Evaluation of a bolus/infusion protocol for 11C-ABP688, a PET tracer for mGluR5

Burger, Cyrill; Deschwanden, Alexandra; Ametamey, Simon; Johayem, Anass; Mancosu, Bruno; Wyss, Matthias; Hasler, Gregor; Buck, Alfred (2010). Evaluation of a bolus/infusion protocol for 11C-ABP688, a PET tracer for mGluR5. Nuclear medicine and biology, 37(7), pp. 845-851. Oxford: Elsevier 10.1016/j.nucmedbio.2010.04.107

Full text not available from this repository. (Request a copy)

(11)C-ABP-688 is a selective tracer for the mGluR5 receptor. Its kinetics is fast and thus favourable for an equilibrium approach to determine receptor-related parameters. The purpose of this study was to test the hypothesis that the pattern of the (11)C-ABP688 uptake using a bolus-plus-infusion (B/I) protocol at early time points corresponds to the perfusion and at a later time point to the total distribution volume.

A bolus and a B/I study (1 h each) was performed in five healthy male volunteers. With the B/I protocol, early and late scans were normalized to gray matter, cerebellum and white matter. The same normalization was done on the maps of the total distribution volume (Vt) and K(1) which were calculated in the study with bolus only injection and the Logan method (Vt) and a two-tissue compartment model (K(1)).

There was an excellent correlation close to the identity line between the pattern of the late uptake in the B/I study and Vt of the bolus-only study for all three normalizations. The pattern of the early uptake in the B/I study correlated well with the K(1) maps, but only when normalized to gray matter and cerebellum, not to white matter.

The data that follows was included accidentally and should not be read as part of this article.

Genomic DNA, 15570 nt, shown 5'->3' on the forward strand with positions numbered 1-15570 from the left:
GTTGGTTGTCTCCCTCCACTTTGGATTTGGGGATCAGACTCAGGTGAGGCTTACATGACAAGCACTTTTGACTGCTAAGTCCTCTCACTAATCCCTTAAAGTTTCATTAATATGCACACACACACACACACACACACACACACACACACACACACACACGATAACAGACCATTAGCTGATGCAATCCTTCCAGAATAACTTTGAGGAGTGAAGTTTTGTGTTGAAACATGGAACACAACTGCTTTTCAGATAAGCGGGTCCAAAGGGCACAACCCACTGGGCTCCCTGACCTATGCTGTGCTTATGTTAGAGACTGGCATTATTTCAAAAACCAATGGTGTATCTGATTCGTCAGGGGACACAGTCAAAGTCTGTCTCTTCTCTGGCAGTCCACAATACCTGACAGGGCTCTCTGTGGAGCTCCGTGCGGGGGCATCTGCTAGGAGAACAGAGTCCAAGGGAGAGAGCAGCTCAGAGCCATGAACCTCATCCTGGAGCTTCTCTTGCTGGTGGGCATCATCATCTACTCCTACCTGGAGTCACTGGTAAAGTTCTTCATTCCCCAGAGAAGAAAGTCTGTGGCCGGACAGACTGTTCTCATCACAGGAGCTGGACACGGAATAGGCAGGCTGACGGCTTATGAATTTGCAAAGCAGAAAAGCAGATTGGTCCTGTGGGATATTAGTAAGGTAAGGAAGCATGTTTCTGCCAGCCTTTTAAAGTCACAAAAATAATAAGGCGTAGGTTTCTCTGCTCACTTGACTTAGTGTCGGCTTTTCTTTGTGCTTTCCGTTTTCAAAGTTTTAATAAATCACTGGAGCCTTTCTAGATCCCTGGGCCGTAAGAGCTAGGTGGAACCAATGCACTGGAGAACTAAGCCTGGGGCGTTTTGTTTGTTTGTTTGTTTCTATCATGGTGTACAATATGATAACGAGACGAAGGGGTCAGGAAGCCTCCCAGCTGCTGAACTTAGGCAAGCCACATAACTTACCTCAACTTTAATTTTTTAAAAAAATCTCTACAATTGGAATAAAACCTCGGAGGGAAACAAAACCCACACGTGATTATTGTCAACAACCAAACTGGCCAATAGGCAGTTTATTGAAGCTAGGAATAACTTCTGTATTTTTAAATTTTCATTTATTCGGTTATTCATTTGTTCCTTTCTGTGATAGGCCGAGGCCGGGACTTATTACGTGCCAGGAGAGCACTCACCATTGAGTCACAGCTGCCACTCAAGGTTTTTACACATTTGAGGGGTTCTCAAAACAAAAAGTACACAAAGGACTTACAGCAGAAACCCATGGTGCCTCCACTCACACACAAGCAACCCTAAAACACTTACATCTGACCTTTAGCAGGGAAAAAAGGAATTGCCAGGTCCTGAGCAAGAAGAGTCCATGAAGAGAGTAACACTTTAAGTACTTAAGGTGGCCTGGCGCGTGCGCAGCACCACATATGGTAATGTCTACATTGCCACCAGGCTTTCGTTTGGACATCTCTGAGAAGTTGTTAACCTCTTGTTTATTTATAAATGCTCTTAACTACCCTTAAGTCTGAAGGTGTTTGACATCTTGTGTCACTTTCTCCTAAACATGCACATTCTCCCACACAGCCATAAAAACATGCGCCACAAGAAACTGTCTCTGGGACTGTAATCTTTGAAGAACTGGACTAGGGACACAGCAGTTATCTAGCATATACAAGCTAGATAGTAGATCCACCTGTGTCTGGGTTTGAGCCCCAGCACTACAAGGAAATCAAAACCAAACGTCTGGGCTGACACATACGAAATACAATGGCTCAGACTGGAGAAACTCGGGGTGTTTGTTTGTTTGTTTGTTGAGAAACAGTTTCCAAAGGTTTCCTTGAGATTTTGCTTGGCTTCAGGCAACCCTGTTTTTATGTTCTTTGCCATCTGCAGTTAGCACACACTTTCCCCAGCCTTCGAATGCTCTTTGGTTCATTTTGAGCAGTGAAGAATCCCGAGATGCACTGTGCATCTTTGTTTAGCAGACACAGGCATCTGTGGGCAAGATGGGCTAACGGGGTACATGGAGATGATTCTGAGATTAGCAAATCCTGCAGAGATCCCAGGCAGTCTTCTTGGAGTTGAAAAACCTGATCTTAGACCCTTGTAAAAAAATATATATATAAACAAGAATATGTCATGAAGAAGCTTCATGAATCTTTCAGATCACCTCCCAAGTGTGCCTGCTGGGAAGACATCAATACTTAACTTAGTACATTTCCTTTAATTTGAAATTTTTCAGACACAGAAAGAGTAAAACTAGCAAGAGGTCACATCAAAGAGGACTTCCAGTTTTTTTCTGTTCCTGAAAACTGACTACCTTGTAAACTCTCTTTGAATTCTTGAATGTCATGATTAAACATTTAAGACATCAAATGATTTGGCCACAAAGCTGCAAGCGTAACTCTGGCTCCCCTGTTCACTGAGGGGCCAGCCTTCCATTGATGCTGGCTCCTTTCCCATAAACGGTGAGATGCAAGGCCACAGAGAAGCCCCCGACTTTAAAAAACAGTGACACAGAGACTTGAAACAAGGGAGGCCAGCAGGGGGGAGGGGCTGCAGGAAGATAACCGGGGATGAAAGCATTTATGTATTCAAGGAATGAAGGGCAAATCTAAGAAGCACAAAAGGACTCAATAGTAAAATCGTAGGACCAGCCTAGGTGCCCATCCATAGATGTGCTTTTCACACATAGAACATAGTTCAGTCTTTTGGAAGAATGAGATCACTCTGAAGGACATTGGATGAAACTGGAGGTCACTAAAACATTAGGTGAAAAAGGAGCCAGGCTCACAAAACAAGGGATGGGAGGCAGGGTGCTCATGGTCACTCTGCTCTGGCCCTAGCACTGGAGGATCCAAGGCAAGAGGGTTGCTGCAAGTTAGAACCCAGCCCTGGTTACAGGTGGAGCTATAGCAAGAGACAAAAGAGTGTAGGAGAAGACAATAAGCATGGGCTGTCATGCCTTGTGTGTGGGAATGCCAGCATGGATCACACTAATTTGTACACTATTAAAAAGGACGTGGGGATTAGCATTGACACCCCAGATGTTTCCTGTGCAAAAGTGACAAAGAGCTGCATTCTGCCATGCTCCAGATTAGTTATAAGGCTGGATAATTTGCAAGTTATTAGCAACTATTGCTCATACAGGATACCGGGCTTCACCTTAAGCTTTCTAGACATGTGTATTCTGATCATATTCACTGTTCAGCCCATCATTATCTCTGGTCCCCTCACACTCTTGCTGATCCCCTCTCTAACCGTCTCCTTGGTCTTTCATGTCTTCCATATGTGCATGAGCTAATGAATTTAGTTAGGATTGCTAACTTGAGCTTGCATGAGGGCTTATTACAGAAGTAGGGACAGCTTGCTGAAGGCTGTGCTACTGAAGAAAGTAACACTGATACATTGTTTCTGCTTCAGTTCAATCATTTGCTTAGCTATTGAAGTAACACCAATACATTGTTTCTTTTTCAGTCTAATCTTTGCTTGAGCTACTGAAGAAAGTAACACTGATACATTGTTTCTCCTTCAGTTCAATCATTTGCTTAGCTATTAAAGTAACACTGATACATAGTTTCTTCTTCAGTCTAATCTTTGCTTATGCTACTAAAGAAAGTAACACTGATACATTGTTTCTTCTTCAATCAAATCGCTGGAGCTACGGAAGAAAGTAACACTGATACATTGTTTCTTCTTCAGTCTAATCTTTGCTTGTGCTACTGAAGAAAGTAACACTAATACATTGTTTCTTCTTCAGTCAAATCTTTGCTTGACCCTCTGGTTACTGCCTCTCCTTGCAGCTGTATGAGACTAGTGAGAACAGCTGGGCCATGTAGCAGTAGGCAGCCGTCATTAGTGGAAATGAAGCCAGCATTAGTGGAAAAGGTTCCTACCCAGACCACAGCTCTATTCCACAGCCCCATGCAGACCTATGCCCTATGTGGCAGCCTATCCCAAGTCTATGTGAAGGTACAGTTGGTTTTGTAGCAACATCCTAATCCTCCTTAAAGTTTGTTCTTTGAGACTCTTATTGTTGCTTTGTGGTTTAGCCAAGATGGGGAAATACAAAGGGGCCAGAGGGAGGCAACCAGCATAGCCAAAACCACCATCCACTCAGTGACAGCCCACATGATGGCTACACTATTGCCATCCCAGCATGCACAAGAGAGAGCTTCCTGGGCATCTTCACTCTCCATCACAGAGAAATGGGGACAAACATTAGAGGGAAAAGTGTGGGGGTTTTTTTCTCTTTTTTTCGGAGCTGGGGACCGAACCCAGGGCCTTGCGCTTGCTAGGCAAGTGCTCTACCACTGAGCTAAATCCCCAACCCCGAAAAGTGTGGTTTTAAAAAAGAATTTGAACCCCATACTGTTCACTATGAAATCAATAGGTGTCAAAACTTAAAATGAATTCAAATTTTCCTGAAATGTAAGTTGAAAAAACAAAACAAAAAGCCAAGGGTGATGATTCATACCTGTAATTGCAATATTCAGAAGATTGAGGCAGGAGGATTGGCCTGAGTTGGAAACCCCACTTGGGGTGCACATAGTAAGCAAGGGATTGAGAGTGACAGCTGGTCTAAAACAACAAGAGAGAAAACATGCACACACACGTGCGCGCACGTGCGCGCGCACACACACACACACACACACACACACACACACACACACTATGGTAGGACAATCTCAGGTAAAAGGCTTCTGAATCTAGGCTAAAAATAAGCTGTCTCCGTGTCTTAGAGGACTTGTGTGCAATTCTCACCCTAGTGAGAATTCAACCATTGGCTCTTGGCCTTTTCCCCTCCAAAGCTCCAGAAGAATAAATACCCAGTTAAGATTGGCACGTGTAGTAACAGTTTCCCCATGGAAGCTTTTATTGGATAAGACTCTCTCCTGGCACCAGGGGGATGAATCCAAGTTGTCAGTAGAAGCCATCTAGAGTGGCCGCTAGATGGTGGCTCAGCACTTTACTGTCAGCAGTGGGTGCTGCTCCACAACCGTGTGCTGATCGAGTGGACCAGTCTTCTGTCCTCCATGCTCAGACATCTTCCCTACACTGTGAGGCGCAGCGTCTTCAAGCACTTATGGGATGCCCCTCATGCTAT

It is demonstrated that with a B/I protocol the (11)C-ABP688 distribution in late scans reflects the pattern of the total distribution volume and is therefore a measure for the density pattern of mGluR5. The early scans following injection are related to blood flow, although not in a fully quantitative manner. The advantage of the B/I protocol is that no arterial blood sampling is required, which is advantageous in clinical studies.

Item Type:

Journal Article (Original Article)


04 Faculty of Medicine > University Psychiatric Services > University Hospital of Psychiatry and Psychotherapy > Healthcare Research

UniBE Contributor:

Hasler, Gregor








Factscience Import

Date Deposited:

04 Oct 2013 14:13

Last Modified:

05 Dec 2022 14:02

Publisher DOI:


PubMed ID:


Web of Science ID:



https://boris.unibe.ch/id/eprint/3006 (FactScience: 206119)

Actions (login required)

Edit item Edit item
Provide Feedback